When I was a very, very young child, it was Kelvin, my grandfather, who would take me fishing, or to a new movie, or to the arcade. He wasn’t related to me by blood, but he was my grandfather, and I loved him as much as I loved my mother.

He died on Christmas day when I was eight. My mother didn’t tell me until Boxing Day, and I vividly remember how numbing the news was. I didn’t feel shocked, or sad, or much of anything at all. I didn’t cry when she told me, or at his funeral, and in all truth and honesty I don’t remember crying again until I was fourteen and I found a hidden folder of stories and comics on a friend’s computer, each one making fun of me in a different way: My hair, my nose, my teeth, my voice, my everything.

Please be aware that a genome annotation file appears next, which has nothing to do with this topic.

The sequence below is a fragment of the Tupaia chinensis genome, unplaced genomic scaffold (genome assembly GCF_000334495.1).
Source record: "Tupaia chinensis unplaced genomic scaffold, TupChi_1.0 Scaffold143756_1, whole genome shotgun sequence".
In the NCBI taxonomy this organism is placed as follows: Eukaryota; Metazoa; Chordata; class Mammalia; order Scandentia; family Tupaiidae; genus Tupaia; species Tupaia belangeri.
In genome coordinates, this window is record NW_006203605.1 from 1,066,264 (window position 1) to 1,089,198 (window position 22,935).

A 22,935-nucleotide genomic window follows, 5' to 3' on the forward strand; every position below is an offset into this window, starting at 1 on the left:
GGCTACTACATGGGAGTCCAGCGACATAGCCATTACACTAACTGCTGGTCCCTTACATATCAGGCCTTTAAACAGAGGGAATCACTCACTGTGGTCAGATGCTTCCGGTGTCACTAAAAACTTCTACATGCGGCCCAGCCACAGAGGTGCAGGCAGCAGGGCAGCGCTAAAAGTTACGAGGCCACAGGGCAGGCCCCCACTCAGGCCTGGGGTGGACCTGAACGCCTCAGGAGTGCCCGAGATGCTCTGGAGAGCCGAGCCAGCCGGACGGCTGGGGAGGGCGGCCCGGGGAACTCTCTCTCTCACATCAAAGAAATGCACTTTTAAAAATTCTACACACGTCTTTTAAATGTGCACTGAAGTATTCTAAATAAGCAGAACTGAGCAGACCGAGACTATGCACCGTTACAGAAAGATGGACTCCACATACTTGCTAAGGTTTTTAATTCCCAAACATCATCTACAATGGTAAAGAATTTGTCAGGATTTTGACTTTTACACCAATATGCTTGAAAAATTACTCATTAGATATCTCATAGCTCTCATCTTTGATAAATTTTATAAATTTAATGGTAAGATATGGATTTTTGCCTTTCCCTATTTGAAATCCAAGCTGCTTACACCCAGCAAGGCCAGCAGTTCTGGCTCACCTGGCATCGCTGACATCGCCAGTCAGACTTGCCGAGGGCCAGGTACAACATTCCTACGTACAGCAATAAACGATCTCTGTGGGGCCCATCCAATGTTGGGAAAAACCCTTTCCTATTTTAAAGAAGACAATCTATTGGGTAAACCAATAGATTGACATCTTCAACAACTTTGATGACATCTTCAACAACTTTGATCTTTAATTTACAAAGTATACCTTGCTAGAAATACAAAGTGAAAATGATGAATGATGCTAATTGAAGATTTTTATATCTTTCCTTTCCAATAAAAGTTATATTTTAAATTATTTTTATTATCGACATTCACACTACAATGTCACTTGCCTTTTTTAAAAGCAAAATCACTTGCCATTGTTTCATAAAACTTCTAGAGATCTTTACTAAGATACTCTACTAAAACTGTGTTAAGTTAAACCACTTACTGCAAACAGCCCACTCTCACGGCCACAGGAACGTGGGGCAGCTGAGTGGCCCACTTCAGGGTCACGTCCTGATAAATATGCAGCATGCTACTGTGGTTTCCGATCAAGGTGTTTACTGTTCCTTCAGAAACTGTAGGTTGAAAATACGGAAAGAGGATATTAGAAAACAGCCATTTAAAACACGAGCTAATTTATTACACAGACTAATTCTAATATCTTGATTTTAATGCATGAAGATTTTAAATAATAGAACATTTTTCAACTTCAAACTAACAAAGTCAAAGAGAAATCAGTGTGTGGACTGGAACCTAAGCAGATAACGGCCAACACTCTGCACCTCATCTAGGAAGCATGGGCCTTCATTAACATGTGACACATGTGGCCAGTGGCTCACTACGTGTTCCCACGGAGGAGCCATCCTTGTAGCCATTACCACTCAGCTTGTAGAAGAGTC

I do have good memories of Christmas — staying up all night and all day with Josh playing our new Nintendo 64, seeing the little furry ball of kitten that my mother surprised me with, sitting on the porch with Tracy Page and smoking cigarettes, watching the snow fall — but they’re few, far between, and hopelessly outnumbered.

Now I try to spend Christmas with friends, in a quiet, safe space; but Christmas is just one day in a long winter.

This is why I travel so much during winter, in spite of how unhappy the cold makes me. When I’m writing in an empty Toronto cafe with the wind pounding at the door, or walking down St. Catherine between giant snowflakes, that’s my insulation. My quiet, safe space. It’s not fair to expect my friends and family to shore me up emotionally every day until the sun comes back.

quelle horreur